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A healthy(ish) dish

The problem I have with diets is that I follow them, but they don’t follow me back. So then I have to unfollow them as it’s important to maintain a good following to followers ratio.

Fortunately this week’s dish is, compared to pasta, pretty healthy. We’re doing beef carpaccio with ‘bagna cauda’, radish, and capers.

This combines two quintessentially Italian dishes (bagna cauda and carpaccio) and is a great one for warmer months. Whenever they decide to grace us with their presence.

This week’s album: 
Berlin Calling by Paul Kalkbrenner

This album soundtracks a movie about German electronic music in which Paul Kalkbrenner stars as a DJ. I’ve never watched the movie, apparently he does a decent job as an actor, but I really enjoy the music. Tracks ‘Aaron’ and ‘Sky and Sand’ are particular favourites.

A tale of two dishes

Dating back to the 16th century, bagna cauda (literally meaning hot bath) is a sort of dip from Piemonte in the north of Italy. It’s made with a lot of garlic and anchovies, and is usually served in a dish kept warm by a candle (think fondue vibes) with raw and cooked vegetables.

Traditionally they used hazelnut oil to create a liquid-y consistency (hazelnuts are abundant in Piemonte), but we’ll use extra-virgin olive oil as the olive flavour pairs better with the beef while still standing up to the powerful garlic and anchovy.

Unlike bagna cauda, carpaccio is a relatively recent creation. Based on another dish called ‘carne cruda all’albese’, carpaccio was created by Giuseppe Cipriani (the same guy who invented the peach Bellini) of the famous Harry’s Bar in Venice.

Why link bagna cauda and carpaccio?

I’m a big fan of pairing anchovies with meat, and think the sauce ‘lifts’ the beef to make it really exciting to eat.

We’re staying pretty true to the traditional method of preparing the carpaccio, but slightly changing the preparation of the bagna cauda. Usually it’s a liquid and rustic sauce, but we’ll opt for a consistency closer to a mayonnaise.

We’ll also cook the garlic in milk a couple of times to reduce the harshness. This means it won’t overpower the beef or leave an unpleasant aftertaste in your mouth.

Final note: as you’re not cooking the beef it’s important to get the best quality you can. Try your local butcher rather than the supermarket stuff (supermarkets vac-pack it which causes the meat to sweat). You want well-aged beef as this allows for maximum flavour development.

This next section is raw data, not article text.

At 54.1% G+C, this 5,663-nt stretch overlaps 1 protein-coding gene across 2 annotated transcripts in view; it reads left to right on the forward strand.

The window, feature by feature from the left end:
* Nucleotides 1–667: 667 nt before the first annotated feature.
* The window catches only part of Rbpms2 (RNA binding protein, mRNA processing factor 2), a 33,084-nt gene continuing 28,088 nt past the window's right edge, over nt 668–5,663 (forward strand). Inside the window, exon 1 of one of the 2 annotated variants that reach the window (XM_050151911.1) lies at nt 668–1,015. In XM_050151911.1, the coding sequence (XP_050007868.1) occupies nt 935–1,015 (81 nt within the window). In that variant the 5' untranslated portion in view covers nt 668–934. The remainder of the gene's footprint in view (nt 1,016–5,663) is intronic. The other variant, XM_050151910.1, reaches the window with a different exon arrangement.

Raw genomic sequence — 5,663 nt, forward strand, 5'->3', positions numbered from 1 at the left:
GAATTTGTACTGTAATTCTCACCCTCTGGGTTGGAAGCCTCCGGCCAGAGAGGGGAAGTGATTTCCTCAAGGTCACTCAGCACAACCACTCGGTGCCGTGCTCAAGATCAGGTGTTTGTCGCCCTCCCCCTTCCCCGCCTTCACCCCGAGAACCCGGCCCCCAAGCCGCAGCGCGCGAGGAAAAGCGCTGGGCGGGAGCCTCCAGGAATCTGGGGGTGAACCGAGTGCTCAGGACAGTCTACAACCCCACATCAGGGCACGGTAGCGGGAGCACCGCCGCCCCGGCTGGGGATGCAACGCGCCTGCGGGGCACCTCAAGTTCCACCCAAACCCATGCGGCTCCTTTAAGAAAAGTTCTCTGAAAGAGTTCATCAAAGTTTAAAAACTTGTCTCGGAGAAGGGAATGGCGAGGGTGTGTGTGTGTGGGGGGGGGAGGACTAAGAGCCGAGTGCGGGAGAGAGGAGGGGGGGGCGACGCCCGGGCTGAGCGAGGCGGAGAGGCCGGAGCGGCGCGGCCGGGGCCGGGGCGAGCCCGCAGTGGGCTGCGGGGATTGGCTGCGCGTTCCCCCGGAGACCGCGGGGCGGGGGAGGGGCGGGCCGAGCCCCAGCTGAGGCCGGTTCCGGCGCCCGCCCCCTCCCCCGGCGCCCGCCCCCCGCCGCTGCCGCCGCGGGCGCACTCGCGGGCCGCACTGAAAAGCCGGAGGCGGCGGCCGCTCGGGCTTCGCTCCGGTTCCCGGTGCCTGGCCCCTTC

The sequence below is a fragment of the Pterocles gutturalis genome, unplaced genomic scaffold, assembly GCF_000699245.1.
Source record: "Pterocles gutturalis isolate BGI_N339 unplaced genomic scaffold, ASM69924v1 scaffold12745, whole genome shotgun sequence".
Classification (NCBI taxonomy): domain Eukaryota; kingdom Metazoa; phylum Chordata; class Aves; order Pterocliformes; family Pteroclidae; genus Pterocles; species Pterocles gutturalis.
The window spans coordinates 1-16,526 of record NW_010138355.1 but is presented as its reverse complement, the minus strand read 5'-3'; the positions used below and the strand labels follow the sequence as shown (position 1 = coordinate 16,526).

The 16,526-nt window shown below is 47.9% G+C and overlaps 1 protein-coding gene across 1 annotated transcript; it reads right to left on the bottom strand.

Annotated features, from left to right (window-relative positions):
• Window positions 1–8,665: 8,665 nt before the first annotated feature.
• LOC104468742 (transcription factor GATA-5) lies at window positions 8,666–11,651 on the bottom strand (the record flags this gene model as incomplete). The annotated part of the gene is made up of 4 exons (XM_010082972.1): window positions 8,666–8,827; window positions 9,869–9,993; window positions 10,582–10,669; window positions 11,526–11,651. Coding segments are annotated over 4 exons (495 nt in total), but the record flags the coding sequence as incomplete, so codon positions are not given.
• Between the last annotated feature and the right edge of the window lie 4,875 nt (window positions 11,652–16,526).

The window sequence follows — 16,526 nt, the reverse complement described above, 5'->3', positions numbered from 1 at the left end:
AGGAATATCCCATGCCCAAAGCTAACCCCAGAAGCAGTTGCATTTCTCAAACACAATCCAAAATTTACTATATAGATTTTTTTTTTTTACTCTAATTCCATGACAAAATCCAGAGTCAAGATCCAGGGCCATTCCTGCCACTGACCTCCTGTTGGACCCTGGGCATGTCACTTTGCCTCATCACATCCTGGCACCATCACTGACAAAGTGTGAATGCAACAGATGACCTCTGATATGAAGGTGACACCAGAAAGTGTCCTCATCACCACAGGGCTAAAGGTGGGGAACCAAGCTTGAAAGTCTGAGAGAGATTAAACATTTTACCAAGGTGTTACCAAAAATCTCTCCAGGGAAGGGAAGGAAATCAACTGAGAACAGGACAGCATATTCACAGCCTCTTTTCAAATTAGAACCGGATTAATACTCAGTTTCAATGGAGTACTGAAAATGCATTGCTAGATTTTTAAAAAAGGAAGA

It may not look like much, but this is Harry's Bar in Venice. A place famous for hosting writers such as Ernest Hemingway, Truman Capote, and Fraser Bashford.

What you need

The below serves 2. It takes 15 mins to prep, then 20 mins to cook.

5 garlic cloves (peeled & green germ removed)
200ml milk
6 anchovy fillets
(best quality)
20g softened butter
80ml extra-virgin olive oil
½ slice stale white bread
(torn into pieces)
¼ lemon (juice only)
200g beef fillet (best quality)
2 tbsps capers (roughly chopped)
3 radishes (thinly sliced)
Small bunch watercress
Sea salt & black pepper

Ready, steady, cook

1. We’ll start with the bagna cauda... Add the garlic to a small pan and cover with half the milk and about 100ml of water. Place on a low heat and simmer for 10 mins.

2. Drain the garlic and cover with the remaining milk (but no water this time). Simmer for another 10 mins, then transfer the milk and garlic to a food processor (or jug suitable for using a stick blender). Leave to cool for 5 mins, then add the anchovy, olive oil, butter, bread, and lemon juice. Blend until smooth and transfer to fridge to firm up.

NOTE: if the mixture doesn't emulsify, add a drop more cold milk (a little at a time) and blend until it does.

3. Now for the carpaccio… Using a very sharp knife, slice the beef as thinly as possible and lay on a sheet of baking parchment (leaving a gap between each piece). Once done, add another sheet of baking parchment over the top and use a rolling pin to gently flatten out the slices.

NOTE: how thin you make the slices is a matter of personal preference. I don’t go too thin as some texture and thickness enhances the dish and allows you to really taste the beef.

4. Transfer your beef slices to a plate, laying them out flat. Season with a little salt and pepper, then drizzle over a little extra-virgin olive oil and rub it into each slice. Top with a generous amount of the bagna cauda. Scatter over the chopped capers, sliced radishes, and watercress. Dive in.
Final thought

You'll make more bagna cauda than you need (anything less would be too tricky to blend). To avoid it going to waste, loosen the mixture with a little water and use it in place of Caesar dressing on your next salad.

Same time next week,


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Tag your dishes with #eatmywordslondon, or hit reply to this email with a photo.


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Eat My Words · Kew Gardens · Kew, TW9 · United Kingdom

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